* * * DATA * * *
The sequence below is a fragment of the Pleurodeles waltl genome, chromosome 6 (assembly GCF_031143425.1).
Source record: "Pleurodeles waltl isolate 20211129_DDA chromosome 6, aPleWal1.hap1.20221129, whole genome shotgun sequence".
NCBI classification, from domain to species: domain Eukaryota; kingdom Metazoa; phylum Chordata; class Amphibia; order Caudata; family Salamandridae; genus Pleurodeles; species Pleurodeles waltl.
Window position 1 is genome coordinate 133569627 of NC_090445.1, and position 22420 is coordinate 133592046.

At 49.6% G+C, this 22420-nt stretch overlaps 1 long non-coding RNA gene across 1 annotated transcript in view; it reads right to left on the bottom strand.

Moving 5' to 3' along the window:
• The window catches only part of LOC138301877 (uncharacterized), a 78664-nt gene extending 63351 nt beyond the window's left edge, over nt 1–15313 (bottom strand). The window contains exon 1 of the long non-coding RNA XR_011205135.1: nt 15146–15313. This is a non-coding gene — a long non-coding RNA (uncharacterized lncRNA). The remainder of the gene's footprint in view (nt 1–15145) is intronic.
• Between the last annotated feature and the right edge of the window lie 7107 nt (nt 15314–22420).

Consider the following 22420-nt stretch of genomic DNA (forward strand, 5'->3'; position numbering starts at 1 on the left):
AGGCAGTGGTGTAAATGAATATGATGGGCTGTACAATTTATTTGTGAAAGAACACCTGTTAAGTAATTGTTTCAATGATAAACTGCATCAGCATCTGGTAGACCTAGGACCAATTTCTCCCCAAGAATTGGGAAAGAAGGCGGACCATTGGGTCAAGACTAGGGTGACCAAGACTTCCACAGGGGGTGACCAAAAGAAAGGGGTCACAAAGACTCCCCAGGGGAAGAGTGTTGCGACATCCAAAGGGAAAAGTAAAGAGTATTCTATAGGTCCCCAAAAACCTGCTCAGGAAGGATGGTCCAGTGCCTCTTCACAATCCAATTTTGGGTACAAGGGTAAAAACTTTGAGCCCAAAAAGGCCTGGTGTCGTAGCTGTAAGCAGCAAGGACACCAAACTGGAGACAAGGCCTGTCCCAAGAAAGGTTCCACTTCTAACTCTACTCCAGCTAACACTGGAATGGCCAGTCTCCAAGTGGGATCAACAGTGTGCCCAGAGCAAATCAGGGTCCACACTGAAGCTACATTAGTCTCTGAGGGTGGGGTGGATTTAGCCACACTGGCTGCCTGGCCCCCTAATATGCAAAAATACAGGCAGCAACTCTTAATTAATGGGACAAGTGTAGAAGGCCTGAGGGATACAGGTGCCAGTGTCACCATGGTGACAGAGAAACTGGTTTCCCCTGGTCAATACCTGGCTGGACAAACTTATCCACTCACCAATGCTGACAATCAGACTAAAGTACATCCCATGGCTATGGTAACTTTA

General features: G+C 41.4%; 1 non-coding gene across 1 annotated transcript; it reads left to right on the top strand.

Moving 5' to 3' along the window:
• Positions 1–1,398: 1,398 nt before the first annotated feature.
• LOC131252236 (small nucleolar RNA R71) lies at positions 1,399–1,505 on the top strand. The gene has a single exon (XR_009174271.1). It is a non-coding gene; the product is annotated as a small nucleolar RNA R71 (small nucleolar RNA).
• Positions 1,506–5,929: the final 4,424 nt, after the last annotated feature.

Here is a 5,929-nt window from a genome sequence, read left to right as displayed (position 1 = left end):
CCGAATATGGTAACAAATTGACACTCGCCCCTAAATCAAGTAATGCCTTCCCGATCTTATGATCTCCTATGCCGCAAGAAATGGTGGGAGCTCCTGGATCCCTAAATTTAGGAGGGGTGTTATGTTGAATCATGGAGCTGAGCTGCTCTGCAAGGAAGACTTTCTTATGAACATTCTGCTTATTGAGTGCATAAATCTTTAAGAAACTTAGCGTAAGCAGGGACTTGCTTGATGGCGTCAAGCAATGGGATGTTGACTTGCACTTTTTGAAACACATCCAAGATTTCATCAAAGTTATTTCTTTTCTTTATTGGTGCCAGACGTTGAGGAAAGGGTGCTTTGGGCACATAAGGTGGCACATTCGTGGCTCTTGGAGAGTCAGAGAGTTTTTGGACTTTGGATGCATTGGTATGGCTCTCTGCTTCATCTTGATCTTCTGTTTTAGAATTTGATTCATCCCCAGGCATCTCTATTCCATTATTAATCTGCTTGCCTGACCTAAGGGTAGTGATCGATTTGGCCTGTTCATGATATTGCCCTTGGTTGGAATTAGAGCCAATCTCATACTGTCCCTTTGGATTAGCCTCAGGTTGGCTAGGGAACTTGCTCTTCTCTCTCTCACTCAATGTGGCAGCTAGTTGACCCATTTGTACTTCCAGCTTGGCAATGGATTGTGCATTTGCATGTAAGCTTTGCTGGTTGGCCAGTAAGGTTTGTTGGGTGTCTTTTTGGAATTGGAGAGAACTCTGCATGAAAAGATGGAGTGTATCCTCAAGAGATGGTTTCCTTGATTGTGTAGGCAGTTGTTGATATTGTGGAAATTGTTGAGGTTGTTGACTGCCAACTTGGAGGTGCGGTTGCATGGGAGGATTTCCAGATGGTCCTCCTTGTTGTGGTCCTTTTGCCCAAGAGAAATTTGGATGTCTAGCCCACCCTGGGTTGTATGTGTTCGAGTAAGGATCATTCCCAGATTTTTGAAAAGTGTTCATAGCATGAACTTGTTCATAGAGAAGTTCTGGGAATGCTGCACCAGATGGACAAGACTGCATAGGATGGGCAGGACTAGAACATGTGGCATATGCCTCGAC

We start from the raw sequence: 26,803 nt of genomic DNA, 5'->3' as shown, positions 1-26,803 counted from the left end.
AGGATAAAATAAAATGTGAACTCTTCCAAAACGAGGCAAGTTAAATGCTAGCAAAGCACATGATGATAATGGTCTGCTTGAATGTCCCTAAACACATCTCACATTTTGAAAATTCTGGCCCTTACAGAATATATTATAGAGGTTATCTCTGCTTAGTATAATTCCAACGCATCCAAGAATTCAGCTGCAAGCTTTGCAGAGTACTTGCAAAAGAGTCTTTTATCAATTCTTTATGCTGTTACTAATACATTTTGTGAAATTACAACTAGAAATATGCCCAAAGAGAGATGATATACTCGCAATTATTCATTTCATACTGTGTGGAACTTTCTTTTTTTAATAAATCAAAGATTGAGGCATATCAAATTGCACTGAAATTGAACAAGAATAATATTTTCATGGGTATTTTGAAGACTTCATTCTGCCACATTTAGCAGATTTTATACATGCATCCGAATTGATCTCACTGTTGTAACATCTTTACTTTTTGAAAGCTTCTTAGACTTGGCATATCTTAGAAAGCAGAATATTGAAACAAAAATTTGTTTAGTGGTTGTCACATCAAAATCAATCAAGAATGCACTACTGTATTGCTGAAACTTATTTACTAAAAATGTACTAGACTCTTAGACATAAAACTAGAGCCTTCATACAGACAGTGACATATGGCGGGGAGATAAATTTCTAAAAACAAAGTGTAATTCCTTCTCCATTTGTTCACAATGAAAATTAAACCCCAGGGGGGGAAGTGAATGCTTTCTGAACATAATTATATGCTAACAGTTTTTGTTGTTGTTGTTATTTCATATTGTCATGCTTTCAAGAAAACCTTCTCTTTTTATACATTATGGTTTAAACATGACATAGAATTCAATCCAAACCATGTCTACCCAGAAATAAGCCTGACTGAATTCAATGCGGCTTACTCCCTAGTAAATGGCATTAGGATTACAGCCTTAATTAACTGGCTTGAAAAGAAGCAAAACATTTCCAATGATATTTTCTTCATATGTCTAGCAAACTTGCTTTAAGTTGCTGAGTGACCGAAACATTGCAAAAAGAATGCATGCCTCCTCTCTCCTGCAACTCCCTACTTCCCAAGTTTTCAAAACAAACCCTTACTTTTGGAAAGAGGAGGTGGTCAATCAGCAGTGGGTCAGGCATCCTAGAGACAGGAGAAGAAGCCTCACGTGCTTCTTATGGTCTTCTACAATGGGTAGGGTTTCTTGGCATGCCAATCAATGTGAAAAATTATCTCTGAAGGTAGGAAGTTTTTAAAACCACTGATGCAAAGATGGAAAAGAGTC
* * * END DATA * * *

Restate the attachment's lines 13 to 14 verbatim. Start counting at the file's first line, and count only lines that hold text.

• Positions 1–1,398: 1,398 nt before the first annotated feature.
• LOC131252236 (small nucleolar RNA R71) lies at positions 1,399–1,505 on the top strand. The gene has a single exon (XR_009174271.1). It is a non-coding gene; the product is annotated as a small nucleolar RNA R71 (small nucleolar RNA).